Duck and Goose find an egg. "Who does it belong to?" they ask. Duck says it is his because he saw it first. Goose says it is his because he touched it first. Little by little they agree that the most important thing is to look after the egg and decide to share it. But their parenting skills come to an abrupt end when a little bird tells them that ...
Duck and Goose find an egg. "Who does it belong to?" they ask. Duck says it is his because he saw it first. Goose says it is his because he touched it first. Little by little they agree that the most important thing is to look after the egg and decide to share it. But their parenting skills come to an abrupt end when a little bird tells them that their egg is really a ball. Delightfully funny story with rich paintings and strong main characters, which firmly establishes the positive aspects of learning to share.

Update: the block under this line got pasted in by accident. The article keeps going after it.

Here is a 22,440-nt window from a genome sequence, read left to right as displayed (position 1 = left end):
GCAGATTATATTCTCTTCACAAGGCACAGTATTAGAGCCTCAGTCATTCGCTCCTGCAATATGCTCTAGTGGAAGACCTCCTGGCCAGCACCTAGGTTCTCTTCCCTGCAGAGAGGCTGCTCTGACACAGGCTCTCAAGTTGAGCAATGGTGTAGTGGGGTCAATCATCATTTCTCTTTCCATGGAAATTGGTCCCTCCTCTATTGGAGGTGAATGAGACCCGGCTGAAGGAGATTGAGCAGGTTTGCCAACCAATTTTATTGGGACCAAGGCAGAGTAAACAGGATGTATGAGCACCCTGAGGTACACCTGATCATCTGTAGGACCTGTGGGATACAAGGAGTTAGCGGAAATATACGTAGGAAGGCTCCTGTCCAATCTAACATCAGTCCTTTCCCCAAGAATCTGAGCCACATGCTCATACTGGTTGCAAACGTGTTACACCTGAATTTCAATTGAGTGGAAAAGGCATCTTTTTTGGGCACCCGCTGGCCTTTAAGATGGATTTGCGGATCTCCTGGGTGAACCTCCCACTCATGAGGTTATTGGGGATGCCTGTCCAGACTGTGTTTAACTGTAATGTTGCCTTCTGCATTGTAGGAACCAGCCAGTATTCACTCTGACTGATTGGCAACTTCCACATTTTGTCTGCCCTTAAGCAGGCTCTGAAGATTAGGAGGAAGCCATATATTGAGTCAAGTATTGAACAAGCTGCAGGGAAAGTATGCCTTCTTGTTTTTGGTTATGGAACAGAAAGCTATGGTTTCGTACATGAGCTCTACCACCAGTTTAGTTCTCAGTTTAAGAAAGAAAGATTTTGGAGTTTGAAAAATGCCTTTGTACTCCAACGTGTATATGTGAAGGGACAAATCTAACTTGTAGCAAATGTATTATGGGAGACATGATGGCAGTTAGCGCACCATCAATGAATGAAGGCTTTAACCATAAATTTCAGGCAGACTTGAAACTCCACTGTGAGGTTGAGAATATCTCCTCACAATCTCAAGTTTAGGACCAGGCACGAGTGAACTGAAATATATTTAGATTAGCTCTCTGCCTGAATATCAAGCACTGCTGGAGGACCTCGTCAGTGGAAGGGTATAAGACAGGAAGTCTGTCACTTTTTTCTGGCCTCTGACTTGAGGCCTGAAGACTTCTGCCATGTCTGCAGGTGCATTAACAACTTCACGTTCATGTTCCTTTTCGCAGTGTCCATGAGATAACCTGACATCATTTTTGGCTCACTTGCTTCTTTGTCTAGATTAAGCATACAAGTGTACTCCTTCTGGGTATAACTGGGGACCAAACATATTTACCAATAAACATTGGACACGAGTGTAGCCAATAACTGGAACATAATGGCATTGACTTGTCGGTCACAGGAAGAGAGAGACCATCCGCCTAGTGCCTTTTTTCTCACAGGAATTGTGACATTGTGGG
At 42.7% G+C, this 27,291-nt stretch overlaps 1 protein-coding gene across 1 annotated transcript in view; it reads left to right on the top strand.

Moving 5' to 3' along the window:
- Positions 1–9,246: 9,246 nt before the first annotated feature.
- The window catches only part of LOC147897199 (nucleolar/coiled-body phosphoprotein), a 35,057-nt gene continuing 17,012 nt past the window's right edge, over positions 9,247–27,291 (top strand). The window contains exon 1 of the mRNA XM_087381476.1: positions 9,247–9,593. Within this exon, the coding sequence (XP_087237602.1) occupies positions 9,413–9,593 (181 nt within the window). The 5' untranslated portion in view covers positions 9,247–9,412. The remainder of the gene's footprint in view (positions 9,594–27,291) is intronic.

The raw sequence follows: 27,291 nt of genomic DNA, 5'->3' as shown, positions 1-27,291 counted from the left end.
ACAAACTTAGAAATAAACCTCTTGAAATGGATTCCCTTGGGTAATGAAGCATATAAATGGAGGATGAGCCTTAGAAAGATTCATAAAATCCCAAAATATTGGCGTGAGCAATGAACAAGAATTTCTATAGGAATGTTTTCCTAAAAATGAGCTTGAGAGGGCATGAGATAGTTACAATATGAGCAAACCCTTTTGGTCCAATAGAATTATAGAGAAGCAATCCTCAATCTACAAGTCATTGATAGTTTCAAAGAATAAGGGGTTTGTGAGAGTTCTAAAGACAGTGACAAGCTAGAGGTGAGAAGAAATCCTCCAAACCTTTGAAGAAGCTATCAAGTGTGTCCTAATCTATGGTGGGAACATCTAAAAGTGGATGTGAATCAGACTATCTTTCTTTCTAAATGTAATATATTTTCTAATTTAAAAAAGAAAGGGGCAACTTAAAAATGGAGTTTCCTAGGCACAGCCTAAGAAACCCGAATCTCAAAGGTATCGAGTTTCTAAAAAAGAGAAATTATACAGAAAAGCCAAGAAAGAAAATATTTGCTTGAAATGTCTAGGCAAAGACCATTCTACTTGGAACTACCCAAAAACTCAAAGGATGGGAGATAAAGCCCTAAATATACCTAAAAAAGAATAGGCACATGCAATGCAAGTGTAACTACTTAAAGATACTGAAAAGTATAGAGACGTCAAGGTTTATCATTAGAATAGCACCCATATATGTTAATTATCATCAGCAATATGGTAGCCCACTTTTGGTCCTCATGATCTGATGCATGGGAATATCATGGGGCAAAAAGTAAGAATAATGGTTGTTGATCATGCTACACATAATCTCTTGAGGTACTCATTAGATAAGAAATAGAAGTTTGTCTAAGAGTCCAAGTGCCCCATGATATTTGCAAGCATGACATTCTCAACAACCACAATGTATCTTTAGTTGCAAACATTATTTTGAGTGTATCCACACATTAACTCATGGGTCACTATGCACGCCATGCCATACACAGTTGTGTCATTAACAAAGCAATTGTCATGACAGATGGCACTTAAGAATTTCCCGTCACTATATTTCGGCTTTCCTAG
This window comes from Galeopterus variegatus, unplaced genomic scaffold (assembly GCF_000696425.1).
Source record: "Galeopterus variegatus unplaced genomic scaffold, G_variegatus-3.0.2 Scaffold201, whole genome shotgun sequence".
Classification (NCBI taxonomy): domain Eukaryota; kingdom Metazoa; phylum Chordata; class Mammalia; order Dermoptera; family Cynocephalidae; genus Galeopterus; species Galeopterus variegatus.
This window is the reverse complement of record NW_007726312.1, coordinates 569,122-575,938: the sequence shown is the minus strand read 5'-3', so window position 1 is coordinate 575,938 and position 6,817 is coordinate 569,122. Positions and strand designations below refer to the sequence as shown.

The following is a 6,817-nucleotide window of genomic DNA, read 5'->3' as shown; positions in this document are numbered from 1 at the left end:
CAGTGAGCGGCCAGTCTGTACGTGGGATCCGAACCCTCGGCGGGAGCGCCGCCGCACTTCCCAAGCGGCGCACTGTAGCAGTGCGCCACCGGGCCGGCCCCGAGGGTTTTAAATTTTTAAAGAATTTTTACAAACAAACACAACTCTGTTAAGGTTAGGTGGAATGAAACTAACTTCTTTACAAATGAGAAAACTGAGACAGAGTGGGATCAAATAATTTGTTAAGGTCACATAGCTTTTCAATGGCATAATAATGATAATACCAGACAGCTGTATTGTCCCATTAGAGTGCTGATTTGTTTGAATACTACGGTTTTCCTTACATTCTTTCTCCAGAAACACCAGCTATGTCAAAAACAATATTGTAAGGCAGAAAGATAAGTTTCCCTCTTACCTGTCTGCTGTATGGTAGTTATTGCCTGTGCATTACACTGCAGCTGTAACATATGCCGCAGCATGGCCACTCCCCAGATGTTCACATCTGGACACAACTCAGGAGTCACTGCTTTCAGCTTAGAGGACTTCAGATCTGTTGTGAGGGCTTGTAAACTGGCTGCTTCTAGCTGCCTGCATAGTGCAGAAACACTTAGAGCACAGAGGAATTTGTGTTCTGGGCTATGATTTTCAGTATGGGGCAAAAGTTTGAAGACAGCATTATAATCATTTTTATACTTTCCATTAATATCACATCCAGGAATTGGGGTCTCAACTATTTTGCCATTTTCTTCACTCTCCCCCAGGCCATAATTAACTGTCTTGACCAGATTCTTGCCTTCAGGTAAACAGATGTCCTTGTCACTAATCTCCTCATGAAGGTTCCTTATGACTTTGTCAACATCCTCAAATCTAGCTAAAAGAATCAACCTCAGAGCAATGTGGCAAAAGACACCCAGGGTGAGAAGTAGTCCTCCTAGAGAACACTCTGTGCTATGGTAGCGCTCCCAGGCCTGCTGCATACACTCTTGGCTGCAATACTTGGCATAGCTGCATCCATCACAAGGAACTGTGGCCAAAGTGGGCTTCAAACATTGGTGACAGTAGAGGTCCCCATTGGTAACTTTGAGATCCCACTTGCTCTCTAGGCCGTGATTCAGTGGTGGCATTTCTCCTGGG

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Publishers Weekly, 2005-12-12 From different directions, a young duck and a little goose march across a grassy field toward a big spotted sphere. Upon quick inspection, they decide it is an egg, although shrewd readers may point out that it closely resembles a soccer ball. "I saw it first," says the yellow duck. "I touched it first," taunts the white-feathered goose, placing his black foot against it. In separate thought bubbles, each imagines building a fence around the presumed egg, Duck posting a "no honking" sign, Goose with an "absolutely no quacking" placard. "After a flurry of fussing,/ grunting and groaning,/ slipping and sliding," they climb atop their claim and huffily sit back to back. But as time passes, they begin planning their hatchling's future and referring to it as "our baby," at least until a bluebird comes by to ask if she can play with their ball too (then exits to let them resolve their differences). Hills (My Fuzzy Friends) pictures the cartoonish characters against a sky blue and summer green landscape that provides a theatrical backdrop to the argument. This mini-drama implies that a plaything can be more fun for two and shows how even stubborn characters can cooperate. Hills's feathered heroes enact a dialogue familiar to anyone who has negotiated with siblings or playground rivals. Ages 3-7. (Jan.) Copyright 2005 Reed Business Information.
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